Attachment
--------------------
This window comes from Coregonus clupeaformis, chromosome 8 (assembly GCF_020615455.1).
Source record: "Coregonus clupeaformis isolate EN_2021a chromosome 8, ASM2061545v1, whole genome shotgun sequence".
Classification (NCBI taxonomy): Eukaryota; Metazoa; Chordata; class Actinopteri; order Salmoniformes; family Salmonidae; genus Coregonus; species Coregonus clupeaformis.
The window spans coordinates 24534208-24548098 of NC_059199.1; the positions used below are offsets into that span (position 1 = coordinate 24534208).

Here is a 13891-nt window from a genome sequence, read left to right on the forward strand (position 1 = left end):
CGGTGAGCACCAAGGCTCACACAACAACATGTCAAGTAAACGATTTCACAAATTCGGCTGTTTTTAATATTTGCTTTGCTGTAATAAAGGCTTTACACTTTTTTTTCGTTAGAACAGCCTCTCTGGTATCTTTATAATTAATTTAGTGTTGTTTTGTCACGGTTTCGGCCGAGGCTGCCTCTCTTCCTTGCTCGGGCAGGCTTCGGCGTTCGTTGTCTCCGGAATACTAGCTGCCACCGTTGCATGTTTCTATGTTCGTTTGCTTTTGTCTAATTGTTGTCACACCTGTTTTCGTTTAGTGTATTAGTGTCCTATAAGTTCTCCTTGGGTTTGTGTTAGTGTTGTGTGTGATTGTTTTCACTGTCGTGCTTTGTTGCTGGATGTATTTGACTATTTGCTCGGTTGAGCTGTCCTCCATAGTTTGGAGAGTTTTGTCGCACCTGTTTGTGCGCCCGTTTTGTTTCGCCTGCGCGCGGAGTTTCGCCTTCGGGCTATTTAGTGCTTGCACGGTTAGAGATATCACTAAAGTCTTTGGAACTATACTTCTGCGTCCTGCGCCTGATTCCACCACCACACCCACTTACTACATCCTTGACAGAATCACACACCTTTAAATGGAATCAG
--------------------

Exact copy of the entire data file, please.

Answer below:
This window comes from Coregonus clupeaformis, chromosome 8 (assembly GCF_020615455.1).
Source record: "Coregonus clupeaformis isolate EN_2021a chromosome 8, ASM2061545v1, whole genome shotgun sequence".
Classification (NCBI taxonomy): Eukaryota; Metazoa; Chordata; class Actinopteri; order Salmoniformes; family Salmonidae; genus Coregonus; species Coregonus clupeaformis.
The window spans coordinates 24534208-24548098 of NC_059199.1; the positions used below are offsets into that span (position 1 = coordinate 24534208).

Here is a 13891-nt window from a genome sequence, read left to right on the forward strand (position 1 = left end):
CGGTGAGCACCAAGGCTCACACAACAACATGTCAAGTAAACGATTTCACAAATTCGGCTGTTTTTAATATTTGCTTTGCTGTAATAAAGGCTTTACACTTTTTTTTCGTTAGAACAGCCTCTCTGGTATCTTTATAATTAATTTAGTGTTGTTTTGTCACGGTTTCGGCCGAGGCTGCCTCTCTTCCTTGCTCGGGCAGGCTTCGGCGTTCGTTGTCTCCGGAATACTAGCTGCCACCGTTGCATGTTTCTATGTTCGTTTGCTTTTGTCTAATTGTTGTCACACCTGTTTTCGTTTAGTGTATTAGTGTCCTATAAGTTCTCCTTGGGTTTGTGTTAGTGTTGTGTGTGATTGTTTTCACTGTCGTGCTTTGTTGCTGGATGTATTTGACTATTTGCTCGGTTGAGCTGTCCTCCATAGTTTGGAGAGTTTTGTCGCACCTGTTTGTGCGCCCGTTTTGTTTCGCCTGCGCGCGGAGTTTCGCCTTCGGGCTATTTAGTGCTTGCACGGTTAGAGATATCACTAAAGTCTTTGGAACTATACTTCTGCGTCCTGCGCCTGATTCCACCACCACACCCACTTACTACATCCTTGACAGAATCACACACCTTTAAATGGAATCAG